[31 Days of Halloween 2017: DEATH NOTE is now available on Netflix.]
Review by Bob Ignizio
A high school student finds a magical book that lets him kill anyone he wants just by writing their name in DEATH NOTE. Based on a Japanese manga which was, in turn, previously filmed as an anime feature film, director/writer Adam Wingard’s version tries to adapt the premise for western audiences.
The student in question is Light Turner (Nat Wolf), a smart kid who sells term papers and is still coping with the murder of his mother. Once he finds the book and starts reading it, a demon named Ryuk (voice of Willem DaFoe) appears and explains that he can kill anyone Light wants him to, provided he writes the victim’s name in the book and can concentrate on their face.
Light decides to use this newfound power over life and death to be something of a superhero, taking out the kind of bad guys his policeman father (Shea Whigham) often has to let go due to technicalities. Sort of a supernatural Dirty Harry, if you will.
Light also lets his crus Mia (Margaret Qualley) in on his secret. Once she’s convinced this power is for real, she becomes even more enthusiastic about taking out the bad guys. Light decides they can do even more good if they claim their kills for some kind of omniscient, vengeful god, and starts signing his work with the name Kira. This brings in eccentric detective L (Lakeith Stanfield), who joins forces with Light’s dad (the only cop on the force who doesn’t support Kira’s vigilante killing spree), precipitating a game of cat and mouse.
On the plus side, Wingard’s direction is strong, imbuing DEATH NOTE with the same kind of visual style seen in his 2014 film THE GUEST. In fact, one could easily see this as a companion piece to that film, dealing with similar ideas about how vigilantism can seem like a good thing at first, and then quickly spiral out of control. Like THE GUEST, DEATH NOTE boasts a great ominous synthesizer score and carefully thought out color palette, and even features a major third act scene set in a high school dance. Add in the compelling concept and a great cast, and it should be a recipe for a really good movie. Unfortunately, there are problems that can’t be overlooked.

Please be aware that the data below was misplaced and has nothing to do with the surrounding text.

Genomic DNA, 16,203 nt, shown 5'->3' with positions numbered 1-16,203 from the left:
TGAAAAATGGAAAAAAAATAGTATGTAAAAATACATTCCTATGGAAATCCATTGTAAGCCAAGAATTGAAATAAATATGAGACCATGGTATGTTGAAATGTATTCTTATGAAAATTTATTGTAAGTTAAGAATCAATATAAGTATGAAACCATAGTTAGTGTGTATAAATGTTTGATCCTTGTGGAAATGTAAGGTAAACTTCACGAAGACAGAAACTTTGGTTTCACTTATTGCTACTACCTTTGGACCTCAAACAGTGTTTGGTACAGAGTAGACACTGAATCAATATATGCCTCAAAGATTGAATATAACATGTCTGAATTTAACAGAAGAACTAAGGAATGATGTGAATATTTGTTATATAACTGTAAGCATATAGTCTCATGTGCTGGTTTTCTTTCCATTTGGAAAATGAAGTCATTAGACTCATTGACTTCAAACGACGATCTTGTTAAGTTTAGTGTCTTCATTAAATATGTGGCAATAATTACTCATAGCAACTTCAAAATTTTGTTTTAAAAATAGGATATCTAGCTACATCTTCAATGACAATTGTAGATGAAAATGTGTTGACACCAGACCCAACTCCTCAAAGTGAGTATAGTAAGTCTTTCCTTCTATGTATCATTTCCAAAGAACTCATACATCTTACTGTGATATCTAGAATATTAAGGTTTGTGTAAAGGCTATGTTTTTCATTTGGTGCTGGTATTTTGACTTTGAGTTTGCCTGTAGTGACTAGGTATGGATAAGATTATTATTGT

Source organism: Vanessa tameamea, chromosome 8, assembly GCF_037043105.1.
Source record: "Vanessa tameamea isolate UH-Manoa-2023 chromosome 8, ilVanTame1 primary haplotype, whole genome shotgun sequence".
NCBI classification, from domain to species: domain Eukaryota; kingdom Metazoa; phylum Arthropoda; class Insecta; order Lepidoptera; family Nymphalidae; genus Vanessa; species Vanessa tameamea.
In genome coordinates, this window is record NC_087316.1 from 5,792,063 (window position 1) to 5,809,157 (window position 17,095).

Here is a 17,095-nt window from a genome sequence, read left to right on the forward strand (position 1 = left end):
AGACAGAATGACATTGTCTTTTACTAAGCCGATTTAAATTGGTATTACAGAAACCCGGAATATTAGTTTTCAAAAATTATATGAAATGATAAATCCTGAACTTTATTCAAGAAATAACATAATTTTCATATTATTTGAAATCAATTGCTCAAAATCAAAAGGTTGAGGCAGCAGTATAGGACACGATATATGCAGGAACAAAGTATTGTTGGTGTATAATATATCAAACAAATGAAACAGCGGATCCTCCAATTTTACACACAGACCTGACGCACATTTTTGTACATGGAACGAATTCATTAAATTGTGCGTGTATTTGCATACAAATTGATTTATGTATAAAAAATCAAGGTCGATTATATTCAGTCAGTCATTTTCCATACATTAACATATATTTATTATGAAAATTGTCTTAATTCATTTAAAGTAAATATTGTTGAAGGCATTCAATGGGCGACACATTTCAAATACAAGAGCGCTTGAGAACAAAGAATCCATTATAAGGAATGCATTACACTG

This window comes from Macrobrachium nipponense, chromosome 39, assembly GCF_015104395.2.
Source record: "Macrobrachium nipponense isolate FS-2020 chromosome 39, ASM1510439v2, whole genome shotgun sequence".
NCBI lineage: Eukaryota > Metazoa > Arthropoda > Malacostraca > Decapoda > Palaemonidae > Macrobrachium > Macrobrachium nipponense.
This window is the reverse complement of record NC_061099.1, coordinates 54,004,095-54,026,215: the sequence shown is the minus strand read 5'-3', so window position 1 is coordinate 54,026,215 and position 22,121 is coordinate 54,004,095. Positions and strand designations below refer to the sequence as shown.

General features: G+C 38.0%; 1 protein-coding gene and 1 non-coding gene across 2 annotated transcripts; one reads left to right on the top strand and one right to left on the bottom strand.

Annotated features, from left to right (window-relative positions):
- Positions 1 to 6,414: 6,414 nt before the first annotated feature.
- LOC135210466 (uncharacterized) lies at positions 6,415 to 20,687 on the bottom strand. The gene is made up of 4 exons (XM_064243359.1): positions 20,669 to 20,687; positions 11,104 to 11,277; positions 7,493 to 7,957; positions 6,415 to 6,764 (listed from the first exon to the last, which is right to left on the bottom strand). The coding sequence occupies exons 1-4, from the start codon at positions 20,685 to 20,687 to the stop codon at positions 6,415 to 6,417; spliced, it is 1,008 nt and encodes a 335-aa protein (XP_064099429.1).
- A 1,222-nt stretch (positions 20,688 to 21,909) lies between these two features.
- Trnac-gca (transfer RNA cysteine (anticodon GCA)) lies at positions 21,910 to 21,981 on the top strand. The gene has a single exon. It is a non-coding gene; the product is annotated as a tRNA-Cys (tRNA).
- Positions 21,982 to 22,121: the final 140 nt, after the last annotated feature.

Rightly or wrongly, DEATH NOTE has been accuse of “whitewashing” it’s Japanese source material. I’m not sure that’s entirely fair in this case. Regardless of how you feel about the issue, though, some works translate to other cultures better than others. And despite Wingard’s best efforts to westernize DEATH NOTE, it still feels too much like an anime/manga to really make the transition. Wingard’s stamp is undeniably on the film, but at the same time certain elements that would work just fine in anime just don’t come off well here. The character of L, in particular, is the kind of character that just would be fine in an anime, but just doesn’t work here.
The other, and arguably bigger, problem is that DEATH NOTE feels like a “Reader’s Digest” condensed version of its source material. Clocking in at just over an hour and a half, there are too many characters and subplots for that running time. In particular, we never really delve into the character of Mia and her psychology.
Still, this is an extremely well made film. It may be “work for hire” for Wingard, but he clearly seems to have given it his all. One wants to like it perhaps more than it deserves, and I imagine both fans of Wingard and of the original manga/anime will want to at least give it a chance. Can’t quite recommend it, but it’s on Netflix, so if you already have a subscription you might want to at least think about checking it out. 2 ½ out of 4 stars.